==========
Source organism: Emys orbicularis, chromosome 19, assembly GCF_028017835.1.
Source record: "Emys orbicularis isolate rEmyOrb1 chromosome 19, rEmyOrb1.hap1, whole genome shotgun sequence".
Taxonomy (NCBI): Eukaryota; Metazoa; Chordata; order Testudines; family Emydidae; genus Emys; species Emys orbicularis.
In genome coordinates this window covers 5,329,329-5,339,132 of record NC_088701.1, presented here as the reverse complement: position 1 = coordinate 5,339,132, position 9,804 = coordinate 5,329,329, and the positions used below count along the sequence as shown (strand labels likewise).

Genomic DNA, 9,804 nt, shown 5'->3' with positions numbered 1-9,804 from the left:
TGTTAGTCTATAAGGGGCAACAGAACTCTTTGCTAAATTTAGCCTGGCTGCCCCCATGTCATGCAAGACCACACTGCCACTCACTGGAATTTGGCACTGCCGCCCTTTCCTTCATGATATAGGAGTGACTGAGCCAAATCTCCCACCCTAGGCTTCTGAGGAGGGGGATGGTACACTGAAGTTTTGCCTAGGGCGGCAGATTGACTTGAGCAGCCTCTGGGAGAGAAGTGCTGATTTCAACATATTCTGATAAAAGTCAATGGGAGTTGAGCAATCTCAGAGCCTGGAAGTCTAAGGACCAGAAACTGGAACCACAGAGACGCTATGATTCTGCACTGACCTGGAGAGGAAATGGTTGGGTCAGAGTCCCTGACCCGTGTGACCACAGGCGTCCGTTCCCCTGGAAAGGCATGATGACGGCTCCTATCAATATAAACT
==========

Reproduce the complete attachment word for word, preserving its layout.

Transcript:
Source organism: Emys orbicularis, chromosome 19, assembly GCF_028017835.1.
Source record: "Emys orbicularis isolate rEmyOrb1 chromosome 19, rEmyOrb1.hap1, whole genome shotgun sequence".
Taxonomy (NCBI): Eukaryota; Metazoa; Chordata; order Testudines; family Emydidae; genus Emys; species Emys orbicularis.
In genome coordinates this window covers 5,329,329-5,339,132 of record NC_088701.1, presented here as the reverse complement: position 1 = coordinate 5,339,132, position 9,804 = coordinate 5,329,329, and the positions used below count along the sequence as shown (strand labels likewise).

Genomic DNA, 9,804 nt, shown 5'->3' with positions numbered 1-9,804 from the left:
TGTTAGTCTATAAGGGGCAACAGAACTCTTTGCTAAATTTAGCCTGGCTGCCCCCATGTCATGCAAGACCACACTGCCACTCACTGGAATTTGGCACTGCCGCCCTTTCCTTCATGATATAGGAGTGACTGAGCCAAATCTCCCACCCTAGGCTTCTGAGGAGGGGGATGGTACACTGAAGTTTTGCCTAGGGCGGCAGATTGACTTGAGCAGCCTCTGGGAGAGAAGTGCTGATTTCAACATATTCTGATAAAAGTCAATGGGAGTTGAGCAATCTCAGAGCCTGGAAGTCTAAGGACCAGAAACTGGAACCACAGAGACGCTATGATTCTGCACTGACCTGGAGAGGAAATGGTTGGGTCAGAGTCCCTGACCCGTGTGACCACAGGCGTCCGTTCCCCTGGAAAGGCATGATGACGGCTCCTATCAATATAAACT